By Brent Frazee
Maybe turkey hunting isn’t the sport of kings in Kansas, but it certainly is the sport of governors.
The Kansas Governor’s One Shot Turkey Hunt was founded in 1987 by then-Gov. Mike Hayden as a way to put Kansas on the map and highlight its hidden gem – turkey hunting.
Since then, every Kansas governor – Joan Finney, Bill Graves, Kathleen Sebelius, Mark Parkinson, Sam Brownback and Jeff Colyer –has participated. And current Governor Laura Kelly plans to hunt in this year’s event, set for April 17-19.
But the tradition doesn’t stop there. Over the years, each of the governors has exercised “executive privilege” over the turkeys and shot a bird.
Some of the governors, such as Hayden, entered the event as seasoned hunters. Others, such as Finney, were beginners who knew little about turkey hunting.
But all came away with a greater appreciation for what Kansas has to offer in the way of outdoor activities.
“What I’m proudest of is that every Kansas governor since me has participated,” said Hayden, who served from 1987 to 1991. “It’s a tradition that is carried on.
“Other states have mimicked what we have done, but none of them have the tradition we do.”
Part of that tradition involves where the hunt is headquartered. It has been based in El Dorado, a town of 13,000 in south-central Kansas, for all 32 years.
When Hayden was brainstorming about establishing the hunt, he knew that El Dorado had everything he was looking for.
“Butler County, where El Dorado is located, was the top county in the state for turkey harvest at the time,” said Hayden, 75, who now lives in Lawrence, Kan. “It had great hunting.”
Hayden started working on plans for the Kansas Governor’s One Shot Turkey Hunt even before he was elected in 1987. He met with Marv McCown, who had just joined the El Dorado Chamber of Commerce, and they sought feedback from the community on the idea.
Once they learned that they had plenty of support, committees were formed to recruit landowners, guides, sponsors and facilities.
That first year was a success, though a limited one. Nonresidents weren’t allowed to hunt turkeys in Kansas at the time, so the number of participants was limited. Only 20 hunters participated and “seven or eight birds were taken,” Hayden said.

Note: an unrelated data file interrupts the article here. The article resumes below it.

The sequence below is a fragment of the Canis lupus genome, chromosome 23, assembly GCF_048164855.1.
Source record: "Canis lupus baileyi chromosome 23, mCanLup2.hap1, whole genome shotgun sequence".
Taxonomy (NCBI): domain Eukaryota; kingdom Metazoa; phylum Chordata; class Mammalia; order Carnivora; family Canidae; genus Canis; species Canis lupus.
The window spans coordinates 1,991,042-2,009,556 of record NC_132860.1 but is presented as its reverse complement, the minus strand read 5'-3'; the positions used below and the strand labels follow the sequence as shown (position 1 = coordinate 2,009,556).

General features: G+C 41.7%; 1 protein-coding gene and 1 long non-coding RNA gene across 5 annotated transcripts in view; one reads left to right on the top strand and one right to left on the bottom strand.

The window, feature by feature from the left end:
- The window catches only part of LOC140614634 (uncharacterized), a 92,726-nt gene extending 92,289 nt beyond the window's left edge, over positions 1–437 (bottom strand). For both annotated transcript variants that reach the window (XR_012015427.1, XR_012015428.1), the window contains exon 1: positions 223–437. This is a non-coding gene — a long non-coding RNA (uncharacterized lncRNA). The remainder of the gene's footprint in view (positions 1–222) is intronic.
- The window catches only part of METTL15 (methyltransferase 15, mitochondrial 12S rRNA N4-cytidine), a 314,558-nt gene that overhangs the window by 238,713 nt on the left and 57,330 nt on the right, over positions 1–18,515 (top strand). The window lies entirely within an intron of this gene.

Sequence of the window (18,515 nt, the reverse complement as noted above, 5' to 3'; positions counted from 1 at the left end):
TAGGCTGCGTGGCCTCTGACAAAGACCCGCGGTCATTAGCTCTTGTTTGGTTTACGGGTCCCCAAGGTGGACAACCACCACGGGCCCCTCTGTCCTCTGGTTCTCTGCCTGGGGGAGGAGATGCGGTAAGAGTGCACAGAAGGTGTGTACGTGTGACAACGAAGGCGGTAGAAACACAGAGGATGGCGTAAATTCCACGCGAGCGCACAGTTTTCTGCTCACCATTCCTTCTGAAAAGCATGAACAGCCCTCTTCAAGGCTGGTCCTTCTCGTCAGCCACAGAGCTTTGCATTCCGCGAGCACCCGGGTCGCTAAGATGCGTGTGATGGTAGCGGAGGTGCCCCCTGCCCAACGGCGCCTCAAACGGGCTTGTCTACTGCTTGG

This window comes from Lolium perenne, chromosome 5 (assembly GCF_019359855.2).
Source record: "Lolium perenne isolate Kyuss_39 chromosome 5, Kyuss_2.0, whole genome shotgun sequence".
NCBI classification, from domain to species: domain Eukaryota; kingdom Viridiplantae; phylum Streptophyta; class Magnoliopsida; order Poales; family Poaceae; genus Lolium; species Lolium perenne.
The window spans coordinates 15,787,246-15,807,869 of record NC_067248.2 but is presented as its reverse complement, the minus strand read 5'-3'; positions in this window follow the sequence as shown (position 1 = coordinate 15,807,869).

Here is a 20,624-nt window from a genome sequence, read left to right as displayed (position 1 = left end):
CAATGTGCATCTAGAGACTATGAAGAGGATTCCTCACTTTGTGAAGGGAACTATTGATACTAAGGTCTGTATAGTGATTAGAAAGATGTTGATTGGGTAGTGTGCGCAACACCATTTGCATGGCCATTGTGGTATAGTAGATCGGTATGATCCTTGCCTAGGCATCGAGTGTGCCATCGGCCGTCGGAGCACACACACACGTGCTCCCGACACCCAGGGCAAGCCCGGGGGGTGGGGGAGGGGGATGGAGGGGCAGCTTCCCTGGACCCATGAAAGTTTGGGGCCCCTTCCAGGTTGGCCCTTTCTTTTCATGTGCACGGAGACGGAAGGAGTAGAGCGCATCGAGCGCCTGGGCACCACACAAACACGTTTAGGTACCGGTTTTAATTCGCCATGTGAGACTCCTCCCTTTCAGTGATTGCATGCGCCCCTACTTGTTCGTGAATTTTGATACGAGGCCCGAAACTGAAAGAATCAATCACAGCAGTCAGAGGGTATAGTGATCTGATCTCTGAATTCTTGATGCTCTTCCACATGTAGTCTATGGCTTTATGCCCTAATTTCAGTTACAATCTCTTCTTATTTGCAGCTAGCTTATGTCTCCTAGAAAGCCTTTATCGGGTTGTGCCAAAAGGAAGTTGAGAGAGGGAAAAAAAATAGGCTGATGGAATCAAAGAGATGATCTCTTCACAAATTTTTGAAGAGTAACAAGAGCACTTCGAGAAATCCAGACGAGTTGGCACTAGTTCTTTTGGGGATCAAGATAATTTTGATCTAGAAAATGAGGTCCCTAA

But eventually, Kansas turkey hunting was opened to non-residents and people from across the nation, including governors from other states, were invited to participate.
Today, the hunt has grown beyond Hayden’s wildest imagination. The invitation-only event will have 80 hunters this year. They will be guided by volunteers on private land that landowners have opened for the hunt.
Included will be six “Hunting Heroes” – chosen from soldiers, police, firemen and paramedics who were wounded in the line of duty. Six Kansas youngsters and one youth from across the nation who is part of the National Wild Turkey Federation’s youth program also are chosen to participate.
The Kansas Governor’s One Shot Turkey Hunt has gotten so big that it is now run by its own non-profit organization.
Executive director Janet Post and her husband Pat have been involved with the hunt for most of its run.
“Years ago, my husband went to an organizational meeting where they were talked about the need for guides,” she said. “My husband was talking about it when he came home and he said, ‘By the way, I signed you up to be a guide.’
“I told him I didn’t know how to do that. And he said, ‘Why not? You know where the turkeys are.’ “
Janet started guiding and became proficient at calling in turkeys. Eventually, she became involved in the management of the hunt, and today she spends much of the year coordinating the event.
Hunters compete for the coveted “Top Gun” award that goes to the participant who takes the biggest turkey – based on a formula that takes into account the weight of the bird and the length of its beard and spurs.
The one-shot part of the hunt’s name? Hunters are rewarded for killing a turkey with only one shot. If it takes two shots, there are deductions in the score.
The hunters’ success rate is impressive. Over the two-day hunt, 70 percent of the field generally take one turkey.
Hayden is often one of the successful hunters. He has participated in each of the hunts, and he has shot turkeys in many of them. He will be back this year, and plans to guide hunters from Alabama.
“This hunt has grown every year,” Hayden said. “We will have 150 landowners participating this year, which is amazing.
“That shows how the entire region supports this event. It’s gotten national attention, and I think the people of El Dorado are proud of that.”
Photo by Chad Wittenberg
Former Kansas governor Mike Hayden blew into a wing-bone call in an attempt to attract the attention of a tom turkey during the Kansas Governor’s One Shot Turkey Hunt that he co-founded.